“Everything that can be counted does not necessarily count; everything that counts cannot necessarily be counted.”
Valuation is an analytical staple in deciding whether an asset, company or asset class should be bought or sold. The challenge with valuation? As a decision making tool, the inputs are often more important than the outcome. Regularly on Wall Street, especially when some of the large investment banks are involved, valuation becomes an even more amorphous thing.
Yesterday our CEO Keith McCullough discussed price targets for the S&P 500 in 2014 (see video "Is Consensus Too Bullish?") that are being established by some of our peers and the arbitrariness of the multiples being applied to come up with the target. Now to be fair, coming up with a view on the future price of a market is difficult at best because as Einstein notes all the factors that matter “cannot necessarily be counted”. (In part, this is why we stay away from precise long-term price targets on the broad market.)
Valuing a company has its challenges as well. Take for instance the Kinder Morgan companies, which are a massive group of pipelines, terminals and oil and gas productions assets cobbled together by billionaire Rich Kinder over the years. We are currently short $KMI and $KMP on our Best Ideas list because we, simply put, think the company is grossly overvalued.
I won’t steal his thunder but my colleague Kevin Kaiser will be giving an update on his short thesis on Kinder Morgan today at 1pm EST and his presentation starts with the following views on valuation:
- “Cheap” is a LONG WAY DOWN. We believe Fair Values are:
- KMI: $15 - $20/share
- KMI Warrant: near $0
- KMP/KMR: $30 - 40/unit (Preferred Way to Play This)
- EPB: $25 - 30/unit
As always valuation is an opinion, but this opinion is way outside of consensus and likely worth considering if you are invested in or looking at Kinder Morgan. Please email for details.
Back to the Global Macro Grind...
In my inbox last night was a summary note on the equity markets that was titled, “Equities Explode.” I’m hoping it was a tongue in cheek title because up 1.1% on less than impressive volume was far from an explosion. In the Chart of the Day today, we take a look at the last three weeks and highlight the point of accelerating volume on market down days.
The equity bulls are trying to regain the market’s upward momentum, but meanwhile the bond bulls have just experienced the euphoria of a meaningful move in rates. Since January 2nd the 10-year bond yield has declined from +3.0% to the most recent yield of +2.7%, for a +12% expedited move down in the last twelve days. So, now the Fed has finally starting tightening by the way of tapering, why are yields falling?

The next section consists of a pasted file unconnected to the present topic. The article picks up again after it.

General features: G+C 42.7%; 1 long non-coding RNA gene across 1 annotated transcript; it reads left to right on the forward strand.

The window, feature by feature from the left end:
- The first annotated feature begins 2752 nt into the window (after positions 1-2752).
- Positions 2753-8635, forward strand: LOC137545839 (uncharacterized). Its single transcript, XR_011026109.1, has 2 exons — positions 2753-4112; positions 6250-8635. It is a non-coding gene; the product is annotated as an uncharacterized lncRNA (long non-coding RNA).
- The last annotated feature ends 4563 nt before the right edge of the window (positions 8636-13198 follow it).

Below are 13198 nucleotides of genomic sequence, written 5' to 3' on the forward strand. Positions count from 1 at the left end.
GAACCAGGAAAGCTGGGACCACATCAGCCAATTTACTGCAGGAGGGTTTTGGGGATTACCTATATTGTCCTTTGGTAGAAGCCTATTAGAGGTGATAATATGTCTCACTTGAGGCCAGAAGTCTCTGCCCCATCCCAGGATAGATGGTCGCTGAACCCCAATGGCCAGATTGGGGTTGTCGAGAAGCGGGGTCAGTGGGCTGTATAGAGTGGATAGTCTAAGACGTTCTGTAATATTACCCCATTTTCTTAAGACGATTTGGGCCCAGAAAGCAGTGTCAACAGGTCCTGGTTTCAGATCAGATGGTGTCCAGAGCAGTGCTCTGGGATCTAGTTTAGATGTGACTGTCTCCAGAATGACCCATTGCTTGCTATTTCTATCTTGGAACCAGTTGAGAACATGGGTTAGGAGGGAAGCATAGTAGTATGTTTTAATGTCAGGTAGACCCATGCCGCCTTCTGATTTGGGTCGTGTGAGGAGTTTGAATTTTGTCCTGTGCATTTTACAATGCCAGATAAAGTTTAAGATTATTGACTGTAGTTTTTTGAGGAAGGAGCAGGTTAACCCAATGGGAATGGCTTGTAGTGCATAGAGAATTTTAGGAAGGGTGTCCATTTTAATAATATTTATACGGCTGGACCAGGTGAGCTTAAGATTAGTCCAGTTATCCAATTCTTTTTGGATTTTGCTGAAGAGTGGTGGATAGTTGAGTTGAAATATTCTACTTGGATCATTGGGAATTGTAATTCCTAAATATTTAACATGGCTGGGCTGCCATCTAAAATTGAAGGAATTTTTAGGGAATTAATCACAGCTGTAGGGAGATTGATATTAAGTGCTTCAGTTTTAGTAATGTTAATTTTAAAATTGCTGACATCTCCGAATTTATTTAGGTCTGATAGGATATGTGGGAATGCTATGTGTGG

Simply put, economic growth is decelerating in the U.S. and Mr. Market is beginning to price this in. As a result, the SP500 is down -2.9% on the year and the VIX is up +26.0%. We see these market signals even more glaringly in sector performance. The only sectors that have had positive performance in the year-to-date are healthcare up +1.8% and utilities up +2.1%. Meanwhile the most negative two sectors in terms of performance are staples down -4.7% and energy down -4.6%.
In a recent book by Frank Partnoy, he shows that decisions of all kinds, whether “snap” or long-term strategic, benefit from being made at the last possible moment. The art of knowing how long you can afford to delay before committing is at the heart of many a great decision—whether in a corporate takeover or a marriage proposal.
The reality in the investment management business though is that you literally can’t wait until the last minute unless you have unlimited duration on your capital, like say Warren Buffett. The rest of us market minions actually have to try and stay ahead of market moves and shifts in economic outlook. This is why in our macro process identifying economic and market changes on the margin is so critical, and why long term valuation targets can be so misleading.
The question of course is whether it is possible to front run (legally) moves in the market. For example, did any of the bulls on Japanese equity shift quickly enough in 2014 to avoid the almost -9% drawdown in the Nikkei in January? Perhaps, but unlikely. After all it is human nature to value and project things for perpetuity based on the most recent data points.
An example is Kinder Morgan using $95 oil in their projections for oil or European bears projecting an abject failure of European markets when the sovereign debt turmoil was at its worst. On the last point, the healing of Europe and European credit markets has been staggering over the past few quarters.
Currently, the Spanish 10-year yield is +3.73% and the Italian 10-year yield is +3.85%, which are literally the lows for the Eurozone. This morning Italy also sold five year notes at a record low yield of 2.43% with a bid/cover of 1.49 versus a bid/cover 1.28 on December 30th.
This rampant improvement in European sovereign debt obviously begs the question of whether we are closer to the bottom then the top in European debt. But one thing is for certain, if the European debt markets are again working fluidly, it is positive for corporations that need to borrow to grow. It also begs the question of whether a short European debt and long European equities play is the best relative value play around. But, as they say, valuation shmaluation!
Our immediate-term Global Macro Risk Ranges are now:
SPX 1 (bearish)
Nikkei 141 (bearish)
VIX 15.31-20.41 (bullish)
USD 80.17-81.19 (neutral)
Gold 1 (neutral)
Keep your head up and stick on the ice,
Daryl G. Jones
Director of Research